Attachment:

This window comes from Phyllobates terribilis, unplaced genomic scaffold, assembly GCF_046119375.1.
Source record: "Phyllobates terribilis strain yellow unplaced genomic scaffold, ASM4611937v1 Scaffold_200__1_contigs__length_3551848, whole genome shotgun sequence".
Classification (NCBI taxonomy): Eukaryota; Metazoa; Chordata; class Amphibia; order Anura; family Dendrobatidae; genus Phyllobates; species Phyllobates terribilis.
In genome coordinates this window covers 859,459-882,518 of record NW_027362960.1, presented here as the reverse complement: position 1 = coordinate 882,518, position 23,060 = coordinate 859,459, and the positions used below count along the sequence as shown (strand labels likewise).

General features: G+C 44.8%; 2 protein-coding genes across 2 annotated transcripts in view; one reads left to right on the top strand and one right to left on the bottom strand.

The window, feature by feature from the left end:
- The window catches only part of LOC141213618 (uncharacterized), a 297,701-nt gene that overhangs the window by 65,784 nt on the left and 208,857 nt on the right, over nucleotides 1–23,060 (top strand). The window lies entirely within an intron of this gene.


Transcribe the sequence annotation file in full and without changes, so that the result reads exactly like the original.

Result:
This window comes from Phyllobates terribilis, unplaced genomic scaffold, assembly GCF_046119375.1.
Source record: "Phyllobates terribilis strain yellow unplaced genomic scaffold, ASM4611937v1 Scaffold_200__1_contigs__length_3551848, whole genome shotgun sequence".
Classification (NCBI taxonomy): Eukaryota; Metazoa; Chordata; class Amphibia; order Anura; family Dendrobatidae; genus Phyllobates; species Phyllobates terribilis.
In genome coordinates this window covers 859,459-882,518 of record NW_027362960.1, presented here as the reverse complement: position 1 = coordinate 882,518, position 23,060 = coordinate 859,459, and the positions used below count along the sequence as shown (strand labels likewise).

General features: G+C 44.8%; 2 protein-coding genes across 2 annotated transcripts in view; one reads left to right on the top strand and one right to left on the bottom strand.

The window, feature by feature from the left end:
- The window catches only part of LOC141213618 (uncharacterized), a 297,701-nt gene that overhangs the window by 65,784 nt on the left and 208,857 nt on the right, over nucleotides 1–23,060 (top strand). The window lies entirely within an intron of this gene.